Inflation falls to 3% in June: Will the Federal Reserve raise interest rates again?
Inflation fell to 3% in June — the 12th-consecutive month of declines.
Forecasts called for 12-month consumer price increases to slow from 4% in May to 3.1% in June — just about 1 percentage point above the Federal Reserve’s 2% inflation target.
The decline was led by gas prices, which have fallen to $3.54 compared with $4.66 a year ago according to separate data from AAA.
By one measure, the U.S. economy is already close to slaying the price inflation that has bedeviled it for the better part of two years.
Stock prices initially reacted favorably to the report, with all three major indexes roaring higher in advance of the 9:30 a.m. market open.
But the rest of the story for much of the economy — namely, the "core" inflation figure that reflects everything except food and energy prices — might be more difficult for consumers to bear, according to Riccardo Trezzi, lecturer at the University of Geneva and founder of a consultancy that focuses on underlying inflation.
In June, the core figure hit 4.8% compared with 5.5% in May, the Bureau of Labor Statistics said Wednesday.
“If you want to hit a [2% core inflation] target, unfortunately I suspect an unemployment pickup will be necessary,” Trezzi said.
The unemployment rate in the U.S. tumbled dramatically from a high of 5.9% in June 2021 through the end of that year. Since then, it's averaged about 3.5%, landing at 3.6% last month. But the Fed continues to believe the unemployment rate will rise to 4.5% through 2024.
The reason the labor market has proven so resilient is the U.S. government and the Fed both took extreme measures to support the economy during the Covid-19 pandemic, and the momentum from those measures continues to be felt, Trezzi said.
The Fed has sought to reverse that momentum by raising interest rates, slowing demand and investment by making goods and services more expensive. However, those interest rate hikes take time to fully reflect in the broader economy.
Trezzi compared the situation to trying to turn around an ocean liner.
"You hit the brakes, but nothing really happens for a certain number of quarters," he said. "That's where we are."
A "soft landing" — bringing inflation down without significant job losses — has effectively already been achieved, Trezzi said, given that the 9% inflation rate the U.S. saw in June 2022 is now a distant memory.
U.S. economy added 209,000 jobs in JuneJuly 7, 202303:08
It's still too early to celebrate
Rough waters are likely still ahead, Trezzi said, as the 12-month core inflation rate has stagnated above 5% after decades of averaging just 3.6%.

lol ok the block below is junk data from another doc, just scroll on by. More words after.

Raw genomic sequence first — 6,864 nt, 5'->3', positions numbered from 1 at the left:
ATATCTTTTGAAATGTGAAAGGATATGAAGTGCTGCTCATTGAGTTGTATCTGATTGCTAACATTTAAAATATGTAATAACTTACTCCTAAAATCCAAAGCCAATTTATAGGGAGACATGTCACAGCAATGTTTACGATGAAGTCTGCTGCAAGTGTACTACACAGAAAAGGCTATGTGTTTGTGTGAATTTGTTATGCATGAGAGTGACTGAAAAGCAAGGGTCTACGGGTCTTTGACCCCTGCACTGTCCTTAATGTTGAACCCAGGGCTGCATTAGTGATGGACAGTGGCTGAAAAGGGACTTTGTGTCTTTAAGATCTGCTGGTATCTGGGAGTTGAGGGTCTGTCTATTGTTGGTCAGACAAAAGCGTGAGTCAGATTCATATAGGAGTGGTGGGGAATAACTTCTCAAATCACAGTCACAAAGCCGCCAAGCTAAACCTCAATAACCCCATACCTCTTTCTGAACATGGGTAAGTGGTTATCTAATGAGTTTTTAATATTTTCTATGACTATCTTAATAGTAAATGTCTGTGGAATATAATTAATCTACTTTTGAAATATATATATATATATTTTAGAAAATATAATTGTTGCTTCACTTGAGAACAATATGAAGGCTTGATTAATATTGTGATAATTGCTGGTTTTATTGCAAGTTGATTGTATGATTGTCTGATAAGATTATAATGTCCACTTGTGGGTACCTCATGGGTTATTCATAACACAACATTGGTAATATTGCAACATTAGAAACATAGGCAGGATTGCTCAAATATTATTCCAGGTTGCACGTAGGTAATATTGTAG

"I'm skeptical it can be done without imposing a burden on the labor market," Trezzi said of knocking down that core inflation number.
Others sharing this view include former Treasury Secretary Larry Summers, who accused the Fed of underestimating inflation for the past two years — and said that it will require raising interest rates much more aggressively to fully get inflation under control.
"They’ve been surprised on what’s happened to inflation, and because they’re surprised on what’s happening with inflation and the strength of the economy, they’re gonna be surprised by what they have to do to interest rates," Summers tweeted.
Not everyone agrees with this gloomier outlook. Speaking to CNBC on Friday, Austan Goolsbee, president of the Chicago Federal Reserve, suggested the economy may be on a rare "golden path" to achieving lower rates of inflation without a recession.
“The Fed’s overriding goal right now is to get inflation down. We’re going to succeed at it and to do that without a recession would be a triumph,” Goolsbee said in a “Squawk on the Street” interview. “That’s the golden path, and I feel like we’re on that golden path. So I hope we keep putting off the recession to forever.”
If one closely examines what has actually been driving the higher inflation data, there are two principal culprits: used car prices and airfare prices, according to Omair Sharif, founder and president of the research and analysis firm Inflation Insights.
Due to supply chain issues — and to a lesser extent, labor costs — prices in the auto market have soared — but are now showing signs of stabilizing, Sharif said.
The same is true for airfare, where jet fuel costs have fallen dramatically and where air carriers have now rolled out larger planes and more frequent flights in popular routes to handle surging demand.
In June, airfares fell 18.9% year-on-year and 8.1% between May and June alone.
"I don’t think it has to take pain," Sharif said, referring to winning the inflation fight. While getting to a 2% inflation target may not happen until the latter half of 2024, "if you look at what's driving inflation, the bulk is always in transportation services" like cars and planes, he said.
More than two years into the current bout of inflation, the debate over its causes and the potential duration are ongoing — as well as the questions about how long it will take for monetary policy to rein it in.